Get In Formation

Southside marching bands set
to defend their rankings this fall

By Rebecca Berfanger

Fall is a time to awaken all of the senses: the sight of the colors on the leaves, the smell of a crisp bonfire, the taste of fresh apple cider, the touch of the cool breeze, and the sound of high school marching bands ramping up for their competitive seasons at Friday night football games and weekend competitions around the country.

While these hard-working students and their instructors have been practicing since their band camps in the weeks and months before the start of the school year, they will continue to perfect their performances throughout the semester leading up to the Indiana State School Music Association and national finals in November at Lucas Oil Stadium.

Depending on where you or your kids or your friends’ kids went to school, you might already be aware of these three southside marching band powerhouses: Center Grove High School, Greenwood High School (pictured above) and Beech Grove High School. They each have marching bands that, for several years of the last decade or longer in statewide competition, consistently place in the top 10 of their classes, and that’s not to mention the national accolades they’ve racked up.

The band directors at these three schools know they are never guaranteed a spot in the top 10 just because they made it the year before; they all share a drive and a work ethic with their student musicians and are looking forward to the fall semester. They also shared with South their plans for their ISSMA routines. Read on.

Good sports on and off the field

Although they might not get the same recognition as the sports teams, marching band musicians must be as physically fit as the athletes they support. Consider first the stamina it takes to perform; they can’t take timeouts. Marching band members must carry and play an instrument or wave a flag, keep up with the formation, not run into anyone, all while wearing heavy uniforms.

Center Grove High School

Center Grove High School

“We do strength and cardio training … and fundamentals at the beginning of each rehearsal. This type of program will progress and taper as needed for the students to perform at their maximum,” says Kevin Schuessler, director of bands and Center Grove’s music department chairman. He is in his 25th year with the marching band.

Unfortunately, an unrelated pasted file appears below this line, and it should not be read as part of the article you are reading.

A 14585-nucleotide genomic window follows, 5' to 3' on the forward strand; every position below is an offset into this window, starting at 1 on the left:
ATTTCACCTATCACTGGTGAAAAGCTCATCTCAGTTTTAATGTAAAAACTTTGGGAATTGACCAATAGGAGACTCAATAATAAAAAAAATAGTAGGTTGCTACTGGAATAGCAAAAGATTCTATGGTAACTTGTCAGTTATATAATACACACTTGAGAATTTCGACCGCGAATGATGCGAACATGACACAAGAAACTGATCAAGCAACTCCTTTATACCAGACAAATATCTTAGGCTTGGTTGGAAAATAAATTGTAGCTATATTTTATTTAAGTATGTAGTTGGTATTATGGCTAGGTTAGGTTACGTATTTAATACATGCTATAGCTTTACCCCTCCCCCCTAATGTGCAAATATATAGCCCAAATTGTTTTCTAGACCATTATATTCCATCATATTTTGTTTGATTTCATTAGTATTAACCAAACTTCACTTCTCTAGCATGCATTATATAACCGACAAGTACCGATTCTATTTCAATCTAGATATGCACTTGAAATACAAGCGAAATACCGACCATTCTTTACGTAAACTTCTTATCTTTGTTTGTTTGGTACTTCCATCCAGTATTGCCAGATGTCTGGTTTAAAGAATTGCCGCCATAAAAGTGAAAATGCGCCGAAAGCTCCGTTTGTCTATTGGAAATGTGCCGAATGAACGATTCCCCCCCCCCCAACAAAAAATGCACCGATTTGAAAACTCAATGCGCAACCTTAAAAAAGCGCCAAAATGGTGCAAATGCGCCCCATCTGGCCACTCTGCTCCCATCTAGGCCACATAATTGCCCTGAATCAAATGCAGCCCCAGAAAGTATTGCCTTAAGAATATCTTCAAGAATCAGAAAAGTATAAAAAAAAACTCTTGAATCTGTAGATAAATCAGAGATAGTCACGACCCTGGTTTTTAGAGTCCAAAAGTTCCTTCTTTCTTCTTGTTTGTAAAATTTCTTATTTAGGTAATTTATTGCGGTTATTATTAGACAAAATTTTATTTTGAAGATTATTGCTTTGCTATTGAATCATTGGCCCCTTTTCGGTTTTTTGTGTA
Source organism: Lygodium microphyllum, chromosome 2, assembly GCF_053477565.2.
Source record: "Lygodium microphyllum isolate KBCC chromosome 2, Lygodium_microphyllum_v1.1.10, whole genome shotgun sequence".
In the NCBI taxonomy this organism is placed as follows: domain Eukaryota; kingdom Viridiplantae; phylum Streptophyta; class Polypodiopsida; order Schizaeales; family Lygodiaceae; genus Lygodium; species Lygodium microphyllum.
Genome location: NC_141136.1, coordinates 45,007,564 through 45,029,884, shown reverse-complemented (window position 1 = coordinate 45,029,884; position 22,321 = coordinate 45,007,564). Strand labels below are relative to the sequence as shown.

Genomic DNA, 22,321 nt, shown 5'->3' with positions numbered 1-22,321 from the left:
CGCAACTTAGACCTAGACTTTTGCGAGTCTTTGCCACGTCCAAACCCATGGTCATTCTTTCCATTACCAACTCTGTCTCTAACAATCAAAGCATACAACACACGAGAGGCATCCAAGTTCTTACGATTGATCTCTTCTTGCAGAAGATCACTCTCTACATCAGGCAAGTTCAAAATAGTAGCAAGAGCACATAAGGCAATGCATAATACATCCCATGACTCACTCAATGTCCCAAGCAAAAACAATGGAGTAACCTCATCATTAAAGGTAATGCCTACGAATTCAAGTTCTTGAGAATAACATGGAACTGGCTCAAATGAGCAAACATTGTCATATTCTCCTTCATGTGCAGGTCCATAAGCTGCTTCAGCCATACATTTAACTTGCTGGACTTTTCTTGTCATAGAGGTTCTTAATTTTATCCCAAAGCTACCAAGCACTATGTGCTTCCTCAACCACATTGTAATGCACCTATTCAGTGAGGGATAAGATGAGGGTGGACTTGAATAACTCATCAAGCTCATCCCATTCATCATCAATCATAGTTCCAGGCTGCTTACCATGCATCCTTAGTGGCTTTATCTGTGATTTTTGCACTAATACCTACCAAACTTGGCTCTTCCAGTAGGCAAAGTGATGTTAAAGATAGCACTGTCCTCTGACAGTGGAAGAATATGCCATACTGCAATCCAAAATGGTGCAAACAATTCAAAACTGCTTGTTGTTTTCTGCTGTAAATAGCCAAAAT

“Students learn marching and movement techniques in addition to their musical skills. The color guard learns dance and also develops skills on flag, rifle and saber,” says Greenwood director of bands John Morse, who is starting his 11th year with the program. “Marching band is physically demanding, and students build strength through practicing their skills.”

Marching band also gives students skills that will stick with them long after graduation, says Beech Grove band director Cory Wynn, an alumnus of Beech Grove who’s now in his 15th year at the school as a teacher

“[Marching band] teaches students about leadership, teamwork, hard work, working toward successes and setting goals. We make our kids show up on time, plus they have to be organized and prepared,” Wynn says. “They have to listen and respond to demands and directions. I think a lot of people realize when they finish marching band, the benefits they gained from it make them more appreciative and lifelong fans of the activity.”

Although there are tryouts to determine which position a band member might have, and leadership roles are competitive, all three band directors explain that they try to be inclusive to all students who have an interest in participating and the musical ability. Band directors also credit their teams who work with them and the students to ensure everyone is on the same page. Plus, the students understand their part in keeping up with previous bands that have done well.